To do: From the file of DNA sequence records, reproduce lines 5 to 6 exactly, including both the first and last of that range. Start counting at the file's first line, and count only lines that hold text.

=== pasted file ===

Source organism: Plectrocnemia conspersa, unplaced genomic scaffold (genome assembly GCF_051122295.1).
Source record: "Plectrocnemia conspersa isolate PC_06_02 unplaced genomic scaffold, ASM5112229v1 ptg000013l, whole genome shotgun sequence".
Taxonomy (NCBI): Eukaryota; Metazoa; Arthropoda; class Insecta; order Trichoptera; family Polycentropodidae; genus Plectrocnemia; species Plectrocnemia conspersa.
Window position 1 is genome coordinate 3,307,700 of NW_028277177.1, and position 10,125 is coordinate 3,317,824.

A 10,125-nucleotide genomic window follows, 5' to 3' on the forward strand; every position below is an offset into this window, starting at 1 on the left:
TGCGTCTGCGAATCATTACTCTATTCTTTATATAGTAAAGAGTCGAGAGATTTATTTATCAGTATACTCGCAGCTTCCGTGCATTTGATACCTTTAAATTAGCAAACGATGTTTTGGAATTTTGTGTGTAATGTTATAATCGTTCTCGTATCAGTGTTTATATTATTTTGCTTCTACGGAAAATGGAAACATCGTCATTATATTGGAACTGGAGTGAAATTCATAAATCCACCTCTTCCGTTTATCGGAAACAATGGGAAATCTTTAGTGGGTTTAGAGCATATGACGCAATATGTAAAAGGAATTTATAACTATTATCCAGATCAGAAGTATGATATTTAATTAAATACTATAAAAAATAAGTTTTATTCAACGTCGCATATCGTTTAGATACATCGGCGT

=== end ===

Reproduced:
A 10,125-nucleotide genomic window follows, 5' to 3' on the forward strand; every position below is an offset into this window, starting at 1 on the left:
TGCGTCTGCGAATCATTACTCTATTCTTTATATAGTAAAGAGTCGAGAGATTTATTTATCAGTATACTCGCAGCTTCCGTGCATTTGATACCTTTAAATTAGCAAACGATGTTTTGGAATTTTGTGTGTAATGTTATAATCGTTCTCGTATCAGTGTTTATATTATTTTGCTTCTACGGAAAATGGAAACATCGTCATTATATTGGAACTGGAGTGAAATTCATAAATCCACCTCTTCCGTTTATCGGAAACAATGGGAAATCTTTAGTGGGTTTAGAGCATATGACGCAATATGTAAAAGGAATTTATAACTATTATCCAGATCAGAAGTATGATATTTAATTAAATACTATAAAAAATAAGTTTTATTCAACGTCGCATATCGTTTAGATACATCGGCGT